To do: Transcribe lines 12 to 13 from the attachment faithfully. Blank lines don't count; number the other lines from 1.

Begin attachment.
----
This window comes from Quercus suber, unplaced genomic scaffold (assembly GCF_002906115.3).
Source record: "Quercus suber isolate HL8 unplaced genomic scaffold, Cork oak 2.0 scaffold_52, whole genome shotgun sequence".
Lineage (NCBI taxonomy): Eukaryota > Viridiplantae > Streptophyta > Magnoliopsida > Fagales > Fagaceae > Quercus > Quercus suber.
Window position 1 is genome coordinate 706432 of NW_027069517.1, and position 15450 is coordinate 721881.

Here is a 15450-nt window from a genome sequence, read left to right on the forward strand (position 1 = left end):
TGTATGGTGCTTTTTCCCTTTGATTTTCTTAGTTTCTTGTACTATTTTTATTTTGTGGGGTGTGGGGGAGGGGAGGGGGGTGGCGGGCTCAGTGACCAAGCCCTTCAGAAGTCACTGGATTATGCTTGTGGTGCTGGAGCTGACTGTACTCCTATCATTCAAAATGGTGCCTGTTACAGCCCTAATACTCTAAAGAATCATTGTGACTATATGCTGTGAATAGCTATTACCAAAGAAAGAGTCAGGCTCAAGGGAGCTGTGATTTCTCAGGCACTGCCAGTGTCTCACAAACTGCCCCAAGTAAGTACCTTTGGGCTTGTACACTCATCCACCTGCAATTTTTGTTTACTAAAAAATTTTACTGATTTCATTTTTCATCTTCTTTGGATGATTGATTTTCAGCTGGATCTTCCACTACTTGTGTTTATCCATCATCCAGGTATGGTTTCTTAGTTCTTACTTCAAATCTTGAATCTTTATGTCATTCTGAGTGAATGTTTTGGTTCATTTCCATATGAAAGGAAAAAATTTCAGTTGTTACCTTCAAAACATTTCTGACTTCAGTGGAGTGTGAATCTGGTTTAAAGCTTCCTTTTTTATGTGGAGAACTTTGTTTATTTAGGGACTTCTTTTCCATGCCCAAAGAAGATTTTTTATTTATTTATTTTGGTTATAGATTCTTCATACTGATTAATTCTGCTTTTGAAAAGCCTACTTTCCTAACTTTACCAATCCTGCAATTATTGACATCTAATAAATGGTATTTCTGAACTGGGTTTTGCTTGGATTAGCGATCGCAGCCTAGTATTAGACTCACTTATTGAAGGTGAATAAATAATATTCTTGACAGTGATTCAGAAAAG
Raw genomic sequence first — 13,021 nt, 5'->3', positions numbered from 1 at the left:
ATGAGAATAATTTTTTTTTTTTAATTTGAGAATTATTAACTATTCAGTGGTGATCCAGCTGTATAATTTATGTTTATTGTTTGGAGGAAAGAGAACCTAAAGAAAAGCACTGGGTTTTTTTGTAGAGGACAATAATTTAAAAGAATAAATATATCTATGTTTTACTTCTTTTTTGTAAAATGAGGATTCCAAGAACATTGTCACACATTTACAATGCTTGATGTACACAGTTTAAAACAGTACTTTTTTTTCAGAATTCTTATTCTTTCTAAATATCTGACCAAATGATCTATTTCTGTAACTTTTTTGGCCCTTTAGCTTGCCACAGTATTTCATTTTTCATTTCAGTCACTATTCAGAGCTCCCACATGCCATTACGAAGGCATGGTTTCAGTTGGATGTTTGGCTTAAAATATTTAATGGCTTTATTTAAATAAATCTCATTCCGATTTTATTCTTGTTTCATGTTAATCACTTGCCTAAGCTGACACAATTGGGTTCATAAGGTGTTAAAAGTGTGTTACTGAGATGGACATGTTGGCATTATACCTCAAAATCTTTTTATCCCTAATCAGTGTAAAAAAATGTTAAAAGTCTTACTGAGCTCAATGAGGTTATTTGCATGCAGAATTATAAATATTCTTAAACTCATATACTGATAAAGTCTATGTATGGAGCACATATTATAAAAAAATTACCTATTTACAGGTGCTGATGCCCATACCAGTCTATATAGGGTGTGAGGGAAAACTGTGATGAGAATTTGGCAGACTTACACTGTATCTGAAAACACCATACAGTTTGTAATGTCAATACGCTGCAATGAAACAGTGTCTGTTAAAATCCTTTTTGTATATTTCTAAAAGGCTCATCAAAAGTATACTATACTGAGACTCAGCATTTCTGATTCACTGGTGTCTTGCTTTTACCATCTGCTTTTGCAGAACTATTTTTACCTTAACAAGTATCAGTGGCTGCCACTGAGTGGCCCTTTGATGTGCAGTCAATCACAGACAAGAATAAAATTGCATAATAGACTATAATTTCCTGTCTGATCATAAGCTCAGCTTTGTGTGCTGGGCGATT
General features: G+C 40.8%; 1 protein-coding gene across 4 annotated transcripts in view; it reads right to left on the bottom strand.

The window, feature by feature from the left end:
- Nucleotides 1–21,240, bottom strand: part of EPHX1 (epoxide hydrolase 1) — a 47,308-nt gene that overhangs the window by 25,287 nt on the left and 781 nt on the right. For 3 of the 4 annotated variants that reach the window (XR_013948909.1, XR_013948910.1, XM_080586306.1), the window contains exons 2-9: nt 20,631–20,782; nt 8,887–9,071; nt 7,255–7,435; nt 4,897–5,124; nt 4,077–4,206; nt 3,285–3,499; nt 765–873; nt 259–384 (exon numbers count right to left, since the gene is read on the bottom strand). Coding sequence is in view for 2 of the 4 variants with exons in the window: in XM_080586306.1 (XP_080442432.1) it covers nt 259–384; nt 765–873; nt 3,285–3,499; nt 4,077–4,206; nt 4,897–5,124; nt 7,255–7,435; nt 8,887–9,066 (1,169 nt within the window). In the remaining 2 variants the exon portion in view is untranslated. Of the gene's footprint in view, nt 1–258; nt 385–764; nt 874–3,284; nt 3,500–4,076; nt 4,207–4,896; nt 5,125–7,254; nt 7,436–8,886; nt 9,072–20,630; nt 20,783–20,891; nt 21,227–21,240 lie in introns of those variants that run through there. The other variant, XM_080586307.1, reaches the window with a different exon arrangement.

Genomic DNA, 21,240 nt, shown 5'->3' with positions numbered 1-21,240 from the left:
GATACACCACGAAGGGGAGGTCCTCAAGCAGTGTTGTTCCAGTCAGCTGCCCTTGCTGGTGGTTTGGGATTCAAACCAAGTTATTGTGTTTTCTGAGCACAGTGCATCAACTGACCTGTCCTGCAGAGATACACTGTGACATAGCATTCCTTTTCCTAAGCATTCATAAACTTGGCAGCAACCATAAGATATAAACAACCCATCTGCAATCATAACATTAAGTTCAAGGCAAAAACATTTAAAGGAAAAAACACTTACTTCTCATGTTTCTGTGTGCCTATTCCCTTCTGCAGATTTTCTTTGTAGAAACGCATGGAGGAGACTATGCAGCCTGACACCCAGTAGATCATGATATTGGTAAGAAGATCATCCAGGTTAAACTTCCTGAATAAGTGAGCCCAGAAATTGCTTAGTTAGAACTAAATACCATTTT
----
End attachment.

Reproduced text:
Genomic DNA, 21,240 nt, shown 5'->3' with positions numbered 1-21,240 from the left:
GATACACCACGAAGGGGAGGTCCTCAAGCAGTGTTGTTCCAGTCAGCTGCCCTTGCTGGTGGTTTGGGATTCAAACCAAGTTATTGTGTTTTCTGAGCACAGTGCATCAACTGACCTGTCCTGCAGAGATACACTGTGACATAGCATTCCTTTTCCTAAGCATTCATAAACTTGGCAGCAACCATAAGATATAAACAACCCATCTGCAATCATAACATTAAGTTCAAGGCAAAAACATTTAAAGGAAAAAACACTTACTTCTCATGTTTCTGTGTGCCTATTCCCTTCTGCAGATTTTCTTTGTAGAAACGCATGGAGGAGACTATGCAGCCTGACACCCAGTAGATCATGATATTGGTAAGAAGATCATCCAGGTTAAACTTCCTGAATAAGTGAGCCCAGAAATTGCTTAGTTAGAACTAAATACCATTTT